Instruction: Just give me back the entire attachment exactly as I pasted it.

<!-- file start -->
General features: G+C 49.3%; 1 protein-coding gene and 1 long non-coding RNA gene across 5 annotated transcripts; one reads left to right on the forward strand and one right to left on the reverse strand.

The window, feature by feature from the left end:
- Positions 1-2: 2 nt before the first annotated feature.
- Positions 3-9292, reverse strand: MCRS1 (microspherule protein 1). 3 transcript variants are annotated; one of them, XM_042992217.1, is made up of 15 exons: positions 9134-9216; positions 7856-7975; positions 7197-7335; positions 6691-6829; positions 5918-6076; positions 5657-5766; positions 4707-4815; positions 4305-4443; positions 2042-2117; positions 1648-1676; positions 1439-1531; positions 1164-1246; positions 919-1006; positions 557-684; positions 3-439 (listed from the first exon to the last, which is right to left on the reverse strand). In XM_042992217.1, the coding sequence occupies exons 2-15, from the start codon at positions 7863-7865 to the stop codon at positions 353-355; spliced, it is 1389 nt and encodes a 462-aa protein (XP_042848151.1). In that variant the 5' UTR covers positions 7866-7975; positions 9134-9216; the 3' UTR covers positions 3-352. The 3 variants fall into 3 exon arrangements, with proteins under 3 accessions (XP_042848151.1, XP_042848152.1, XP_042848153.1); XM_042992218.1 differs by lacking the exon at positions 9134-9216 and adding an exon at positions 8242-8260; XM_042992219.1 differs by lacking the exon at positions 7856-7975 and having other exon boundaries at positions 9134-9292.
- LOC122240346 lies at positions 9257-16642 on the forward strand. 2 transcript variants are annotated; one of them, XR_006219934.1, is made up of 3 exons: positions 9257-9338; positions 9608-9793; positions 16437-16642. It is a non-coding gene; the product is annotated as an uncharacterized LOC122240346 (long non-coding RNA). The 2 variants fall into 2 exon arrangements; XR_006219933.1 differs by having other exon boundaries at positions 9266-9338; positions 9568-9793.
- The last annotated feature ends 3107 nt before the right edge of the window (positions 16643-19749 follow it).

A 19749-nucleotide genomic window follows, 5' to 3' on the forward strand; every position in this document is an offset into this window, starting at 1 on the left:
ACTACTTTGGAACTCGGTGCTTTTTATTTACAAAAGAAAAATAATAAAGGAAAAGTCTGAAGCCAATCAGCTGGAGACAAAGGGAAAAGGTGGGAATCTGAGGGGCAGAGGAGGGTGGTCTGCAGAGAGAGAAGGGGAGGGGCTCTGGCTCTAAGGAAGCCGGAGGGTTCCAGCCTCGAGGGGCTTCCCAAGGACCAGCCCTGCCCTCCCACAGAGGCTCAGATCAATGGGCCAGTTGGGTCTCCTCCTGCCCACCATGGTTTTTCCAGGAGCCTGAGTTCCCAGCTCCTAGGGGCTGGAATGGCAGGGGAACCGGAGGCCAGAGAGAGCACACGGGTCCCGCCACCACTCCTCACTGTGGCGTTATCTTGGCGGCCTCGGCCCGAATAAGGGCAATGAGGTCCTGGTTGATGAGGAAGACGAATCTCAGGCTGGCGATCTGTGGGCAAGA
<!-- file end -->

General features: G+C 49.3%; 1 protein-coding gene and 1 long non-coding RNA gene across 5 annotated transcripts; one reads left to right on the forward strand and one right to left on the reverse strand.

The window, feature by feature from the left end:
- Positions 1-2: 2 nt before the first annotated feature.
- Positions 3-9292, reverse strand: MCRS1 (microspherule protein 1). 3 transcript variants are annotated; one of them, XM_042992217.1, is made up of 15 exons: positions 9134-9216; positions 7856-7975; positions 7197-7335; positions 6691-6829; positions 5918-6076; positions 5657-5766; positions 4707-4815; positions 4305-4443; positions 2042-2117; positions 1648-1676; positions 1439-1531; positions 1164-1246; positions 919-1006; positions 557-684; positions 3-439 (listed from the first exon to the last, which is right to left on the reverse strand). In XM_042992217.1, the coding sequence occupies exons 2-15, from the start codon at positions 7863-7865 to the stop codon at positions 353-355; spliced, it is 1389 nt and encodes a 462-aa protein (XP_042848151.1). In that variant the 5' UTR covers positions 7866-7975; positions 9134-9216; the 3' UTR covers positions 3-352. The 3 variants fall into 3 exon arrangements, with proteins under 3 accessions (XP_042848151.1, XP_042848152.1, XP_042848153.1); XM_042992218.1 differs by lacking the exon at positions 9134-9216 and adding an exon at positions 8242-8260; XM_042992219.1 differs by lacking the exon at positions 7856-7975 and having other exon boundaries at positions 9134-9292.
- LOC122240346 lies at positions 9257-16642 on the forward strand. 2 transcript variants are annotated; one of them, XR_006219934.1, is made up of 3 exons: positions 9257-9338; positions 9608-9793; positions 16437-16642. It is a non-coding gene; the product is annotated as an uncharacterized LOC122240346 (long non-coding RNA). The 2 variants fall into 2 exon arrangements; XR_006219933.1 differs by having other exon boundaries at positions 9266-9338; positions 9568-9793.
- The last annotated feature ends 3107 nt before the right edge of the window (positions 16643-19749 follow it).

A 19749-nucleotide genomic window follows, 5' to 3' on the forward strand; every position in this document is an offset into this window, starting at 1 on the left:
ACTACTTTGGAACTCGGTGCTTTTTATTTACAAAAGAAAAATAATAAAGGAAAAGTCTGAAGCCAATCAGCTGGAGACAAAGGGAAAAGGTGGGAATCTGAGGGGCAGAGGAGGGTGGTCTGCAGAGAGAGAAGGGGAGGGGCTCTGGCTCTAAGGAAGCCGGAGGGTTCCAGCCTCGAGGGGCTTCCCAAGGACCAGCCCTGCCCTCCCACAGAGGCTCAGATCAATGGGCCAGTTGGGTCTCCTCCTGCCCACCATGGTTTTTCCAGGAGCCTGAGTTCCCAGCTCCTAGGGGCTGGAATGGCAGGGGAACCGGAGGCCAGAGAGAGCACACGGGTCCCGCCACCACTCCTCACTGTGGCGTTATCTTGGCGGCCTCGGCCCGAATAAGGGCAATGAGGTCCTGGTTGATGAGGAAGACGAATCTCAGGCTGGCGATCTGTGGGCAAGA